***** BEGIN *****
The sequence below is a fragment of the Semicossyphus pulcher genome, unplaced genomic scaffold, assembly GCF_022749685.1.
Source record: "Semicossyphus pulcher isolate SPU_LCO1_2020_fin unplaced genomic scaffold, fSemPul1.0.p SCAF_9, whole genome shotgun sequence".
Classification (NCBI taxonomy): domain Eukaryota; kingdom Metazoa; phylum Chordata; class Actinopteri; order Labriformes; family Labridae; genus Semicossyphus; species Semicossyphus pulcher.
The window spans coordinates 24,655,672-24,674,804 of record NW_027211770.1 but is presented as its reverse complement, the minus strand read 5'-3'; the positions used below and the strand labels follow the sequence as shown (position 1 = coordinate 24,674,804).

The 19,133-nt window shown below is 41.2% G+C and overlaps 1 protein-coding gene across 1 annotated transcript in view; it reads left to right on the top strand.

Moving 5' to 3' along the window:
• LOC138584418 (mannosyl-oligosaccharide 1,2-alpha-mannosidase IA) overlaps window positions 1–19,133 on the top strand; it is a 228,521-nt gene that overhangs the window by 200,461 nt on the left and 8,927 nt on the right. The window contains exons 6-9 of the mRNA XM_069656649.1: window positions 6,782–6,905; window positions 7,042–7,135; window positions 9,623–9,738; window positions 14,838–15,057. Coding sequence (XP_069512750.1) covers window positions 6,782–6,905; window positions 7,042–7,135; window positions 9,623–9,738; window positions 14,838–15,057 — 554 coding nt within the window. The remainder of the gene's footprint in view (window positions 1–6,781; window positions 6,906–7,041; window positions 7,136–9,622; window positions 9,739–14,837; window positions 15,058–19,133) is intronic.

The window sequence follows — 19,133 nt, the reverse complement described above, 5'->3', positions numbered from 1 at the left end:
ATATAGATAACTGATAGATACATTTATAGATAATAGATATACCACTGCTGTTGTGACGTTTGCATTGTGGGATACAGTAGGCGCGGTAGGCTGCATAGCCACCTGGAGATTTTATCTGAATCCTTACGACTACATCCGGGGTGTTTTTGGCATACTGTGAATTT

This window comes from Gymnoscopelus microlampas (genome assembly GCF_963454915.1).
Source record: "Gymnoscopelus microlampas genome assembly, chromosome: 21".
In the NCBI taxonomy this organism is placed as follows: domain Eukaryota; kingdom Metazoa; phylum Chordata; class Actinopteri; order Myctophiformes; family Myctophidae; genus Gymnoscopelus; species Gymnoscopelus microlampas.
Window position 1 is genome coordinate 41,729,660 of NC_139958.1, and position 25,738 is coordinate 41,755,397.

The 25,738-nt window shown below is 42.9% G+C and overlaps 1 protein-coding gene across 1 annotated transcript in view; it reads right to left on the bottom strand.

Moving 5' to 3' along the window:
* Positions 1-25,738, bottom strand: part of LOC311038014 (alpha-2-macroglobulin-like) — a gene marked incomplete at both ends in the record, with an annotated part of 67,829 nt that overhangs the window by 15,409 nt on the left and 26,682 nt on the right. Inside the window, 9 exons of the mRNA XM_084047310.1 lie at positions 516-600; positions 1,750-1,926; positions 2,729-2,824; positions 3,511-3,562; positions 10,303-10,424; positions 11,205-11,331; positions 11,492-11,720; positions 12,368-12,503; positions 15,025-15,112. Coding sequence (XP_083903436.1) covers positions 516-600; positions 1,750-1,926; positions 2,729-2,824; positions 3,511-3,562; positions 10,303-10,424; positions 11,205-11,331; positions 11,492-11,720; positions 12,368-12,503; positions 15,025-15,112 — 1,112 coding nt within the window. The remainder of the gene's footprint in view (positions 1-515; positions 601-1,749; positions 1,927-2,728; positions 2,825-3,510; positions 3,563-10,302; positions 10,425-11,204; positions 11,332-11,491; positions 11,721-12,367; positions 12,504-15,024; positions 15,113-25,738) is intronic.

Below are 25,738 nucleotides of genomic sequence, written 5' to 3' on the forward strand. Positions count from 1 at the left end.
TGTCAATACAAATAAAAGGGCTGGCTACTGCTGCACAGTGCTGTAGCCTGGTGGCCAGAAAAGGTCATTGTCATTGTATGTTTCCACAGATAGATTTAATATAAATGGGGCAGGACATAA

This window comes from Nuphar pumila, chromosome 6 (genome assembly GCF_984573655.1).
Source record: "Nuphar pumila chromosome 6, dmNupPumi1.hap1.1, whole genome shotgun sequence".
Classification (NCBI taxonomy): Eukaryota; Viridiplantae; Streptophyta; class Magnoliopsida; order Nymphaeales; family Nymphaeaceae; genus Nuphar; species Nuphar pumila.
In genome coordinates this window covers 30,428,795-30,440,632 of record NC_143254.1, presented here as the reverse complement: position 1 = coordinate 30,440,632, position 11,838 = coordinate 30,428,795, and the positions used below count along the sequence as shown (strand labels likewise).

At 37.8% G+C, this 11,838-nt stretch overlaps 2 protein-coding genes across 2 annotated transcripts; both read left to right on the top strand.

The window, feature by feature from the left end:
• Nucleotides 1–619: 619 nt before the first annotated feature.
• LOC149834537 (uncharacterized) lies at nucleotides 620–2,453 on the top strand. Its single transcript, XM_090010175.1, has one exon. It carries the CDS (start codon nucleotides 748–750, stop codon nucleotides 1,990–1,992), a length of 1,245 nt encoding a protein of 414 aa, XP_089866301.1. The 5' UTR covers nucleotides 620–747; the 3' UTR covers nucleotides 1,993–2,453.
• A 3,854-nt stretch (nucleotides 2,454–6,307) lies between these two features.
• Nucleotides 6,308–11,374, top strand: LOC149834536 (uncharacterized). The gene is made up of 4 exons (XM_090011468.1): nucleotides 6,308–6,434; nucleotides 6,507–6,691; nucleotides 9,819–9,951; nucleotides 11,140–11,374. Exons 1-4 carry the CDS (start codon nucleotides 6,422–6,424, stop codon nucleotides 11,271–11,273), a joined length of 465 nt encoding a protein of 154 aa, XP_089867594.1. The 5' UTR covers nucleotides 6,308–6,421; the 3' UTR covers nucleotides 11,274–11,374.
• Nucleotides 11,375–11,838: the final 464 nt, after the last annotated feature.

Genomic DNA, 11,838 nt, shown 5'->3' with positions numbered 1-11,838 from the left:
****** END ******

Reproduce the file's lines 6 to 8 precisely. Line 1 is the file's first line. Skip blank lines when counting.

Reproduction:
Moving 5' to 3' along the window:
• LOC138584418 (mannosyl-oligosaccharide 1,2-alpha-mannosidase IA) overlaps window positions 1–19,133 on the top strand; it is a 228,521-nt gene that overhangs the window by 200,461 nt on the left and 8,927 nt on the right. The window contains exons 6-9 of the mRNA XM_069656649.1: window positions 6,782–6,905; window positions 7,042–7,135; window positions 9,623–9,738; window positions 14,838–15,057. Coding sequence (XP_069512750.1) covers window positions 6,782–6,905; window positions 7,042–7,135; window positions 9,623–9,738; window positions 14,838–15,057 — 554 coding nt within the window. The remainder of the gene's footprint in view (window positions 1–6,781; window positions 6,906–7,041; window positions 7,136–9,622; window positions 9,739–14,837; window positions 15,058–19,133) is intronic.

The window sequence follows — 19,133 nt, the reverse complement described above, 5'->3', positions numbered from 1 at the left end: